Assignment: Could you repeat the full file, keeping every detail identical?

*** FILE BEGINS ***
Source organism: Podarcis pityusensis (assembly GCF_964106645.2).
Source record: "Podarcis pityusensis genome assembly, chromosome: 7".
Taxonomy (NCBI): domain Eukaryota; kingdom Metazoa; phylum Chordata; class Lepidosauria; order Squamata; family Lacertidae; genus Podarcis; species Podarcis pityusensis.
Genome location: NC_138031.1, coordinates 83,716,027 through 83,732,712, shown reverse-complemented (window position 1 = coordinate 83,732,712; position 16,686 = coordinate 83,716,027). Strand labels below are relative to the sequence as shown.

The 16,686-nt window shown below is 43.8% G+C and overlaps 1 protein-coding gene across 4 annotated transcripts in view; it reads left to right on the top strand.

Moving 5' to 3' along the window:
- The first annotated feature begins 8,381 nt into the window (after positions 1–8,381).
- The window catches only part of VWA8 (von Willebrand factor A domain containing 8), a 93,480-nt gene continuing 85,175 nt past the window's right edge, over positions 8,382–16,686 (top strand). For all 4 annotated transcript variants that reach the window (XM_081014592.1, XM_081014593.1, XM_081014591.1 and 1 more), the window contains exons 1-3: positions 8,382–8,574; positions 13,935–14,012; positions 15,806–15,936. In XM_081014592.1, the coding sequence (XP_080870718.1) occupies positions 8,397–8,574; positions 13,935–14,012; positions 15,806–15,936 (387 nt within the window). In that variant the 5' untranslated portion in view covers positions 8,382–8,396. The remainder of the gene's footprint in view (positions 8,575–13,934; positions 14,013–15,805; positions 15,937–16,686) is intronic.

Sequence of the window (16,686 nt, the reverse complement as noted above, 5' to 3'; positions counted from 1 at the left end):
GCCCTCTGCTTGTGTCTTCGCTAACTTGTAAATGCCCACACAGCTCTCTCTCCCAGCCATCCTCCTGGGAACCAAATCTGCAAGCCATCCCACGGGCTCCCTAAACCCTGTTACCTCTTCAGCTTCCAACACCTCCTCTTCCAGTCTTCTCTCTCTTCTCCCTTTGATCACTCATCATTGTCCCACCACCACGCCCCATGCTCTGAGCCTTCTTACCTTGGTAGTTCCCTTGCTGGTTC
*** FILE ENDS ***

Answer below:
Source organism: Podarcis pityusensis (assembly GCF_964106645.2).
Source record: "Podarcis pityusensis genome assembly, chromosome: 7".
Taxonomy (NCBI): domain Eukaryota; kingdom Metazoa; phylum Chordata; class Lepidosauria; order Squamata; family Lacertidae; genus Podarcis; species Podarcis pityusensis.
Genome location: NC_138031.1, coordinates 83,716,027 through 83,732,712, shown reverse-complemented (window position 1 = coordinate 83,732,712; position 16,686 = coordinate 83,716,027). Strand labels below are relative to the sequence as shown.

The 16,686-nt window shown below is 43.8% G+C and overlaps 1 protein-coding gene across 4 annotated transcripts in view; it reads left to right on the top strand.

Moving 5' to 3' along the window:
- The first annotated feature begins 8,381 nt into the window (after positions 1–8,381).
- The window catches only part of VWA8 (von Willebrand factor A domain containing 8), a 93,480-nt gene continuing 85,175 nt past the window's right edge, over positions 8,382–16,686 (top strand). For all 4 annotated transcript variants that reach the window (XM_081014592.1, XM_081014593.1, XM_081014591.1 and 1 more), the window contains exons 1-3: positions 8,382–8,574; positions 13,935–14,012; positions 15,806–15,936. In XM_081014592.1, the coding sequence (XP_080870718.1) occupies positions 8,397–8,574; positions 13,935–14,012; positions 15,806–15,936 (387 nt within the window). In that variant the 5' untranslated portion in view covers positions 8,382–8,396. The remainder of the gene's footprint in view (positions 8,575–13,934; positions 14,013–15,805; positions 15,937–16,686) is intronic.

Sequence of the window (16,686 nt, the reverse complement as noted above, 5' to 3'; positions counted from 1 at the left end):
GCCCTCTGCTTGTGTCTTCGCTAACTTGTAAATGCCCACACAGCTCTCTCTCCCAGCCATCCTCCTGGGAACCAAATCTGCAAGCCATCCCACGGGCTCCCTAAACCCTGTTACCTCTTCAGCTTCCAACACCTCCTCTTCCAGTCTTCTCTCTCTTCTCCCTTTGATCACTCATCATTGTCCCACCACCACGCCCCATGCTCTGAGCCTTCTTACCTTGGTAGTTCCCTTGCTGGTTC